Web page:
We know that customers sign our paycheck.  But what if you HATE YOUR CUSTOMER?  That question came up at a dinner I attended a few days ago.  I was talking about my Make or Break Moments and the whole idea behind Putting Customers First and someone said:

That’s all well and good but what if you hate your customer?  Then what are you supposed to do?

LOVE IT.  Thus begins my new blog I Hate My Customer – Now What? This in an interactive forum that demands YOU PARTICIPATE.  Yep – I’m giving you a place to write all about those dreaded customers that just rub you the wrong way.  “The customer’s always right – yeah, sure.” Let’s face it – we all have or have had a customer that we couldn’t stand.  How did you handle it?  Visit this new blog and spill your guts!

All in all it was a great vacation.  And to top it off Kevin Stirtz put Make or Break Moments on his 10 top Customer Service blogs!  Woo hoo.  Life doesn’t get any better.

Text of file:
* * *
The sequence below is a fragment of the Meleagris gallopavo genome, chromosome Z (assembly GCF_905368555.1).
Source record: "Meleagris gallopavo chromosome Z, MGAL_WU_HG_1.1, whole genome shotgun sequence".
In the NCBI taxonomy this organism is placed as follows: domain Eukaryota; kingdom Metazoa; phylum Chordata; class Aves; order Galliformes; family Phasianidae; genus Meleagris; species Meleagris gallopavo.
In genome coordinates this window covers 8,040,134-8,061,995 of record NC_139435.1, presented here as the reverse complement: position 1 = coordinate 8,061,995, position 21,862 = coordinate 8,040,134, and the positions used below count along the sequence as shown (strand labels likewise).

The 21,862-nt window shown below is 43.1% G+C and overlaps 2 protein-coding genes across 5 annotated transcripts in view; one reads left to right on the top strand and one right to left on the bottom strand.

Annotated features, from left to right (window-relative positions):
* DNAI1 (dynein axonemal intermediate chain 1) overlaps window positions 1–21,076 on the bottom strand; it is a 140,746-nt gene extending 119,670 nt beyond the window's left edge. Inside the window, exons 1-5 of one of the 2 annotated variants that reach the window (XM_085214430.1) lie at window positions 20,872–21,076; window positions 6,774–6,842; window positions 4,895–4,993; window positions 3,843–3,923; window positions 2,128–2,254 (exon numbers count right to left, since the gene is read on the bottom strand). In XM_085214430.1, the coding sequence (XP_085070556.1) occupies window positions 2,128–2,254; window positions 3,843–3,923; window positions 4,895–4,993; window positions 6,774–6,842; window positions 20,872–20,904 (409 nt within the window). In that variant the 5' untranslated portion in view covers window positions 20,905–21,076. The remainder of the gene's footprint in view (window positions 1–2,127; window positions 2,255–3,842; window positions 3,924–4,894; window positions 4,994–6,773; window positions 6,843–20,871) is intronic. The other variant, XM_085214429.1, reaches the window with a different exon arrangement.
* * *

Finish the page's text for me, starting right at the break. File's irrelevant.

So how was your spring vacation?

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Make it Easy for Customers To Find You

Back SlashedIf customers can’t find you – it is tough to build a relationship. 

I recently learned a lesson from a group of young boys who had developed a band.  They were being interviewed on a radio station and when the disc jockey asked where fans could find them on the Internet they said:

“Just remember BOY BAND.  We are on Twitter @boyband, MySpace and Facebook @boyband and our website is www.boyband.com.”

(BoyBand is just a place holder, that wasn’t the name of the band – I can’t remember the name of the band.)

The point being – they were consistent with their name in every online venue.  Are you using the same name every where or do you some times use your company name or your tag line or your slogan?  How easy to just say “find me at @Putcustomers1st on every site on the web.”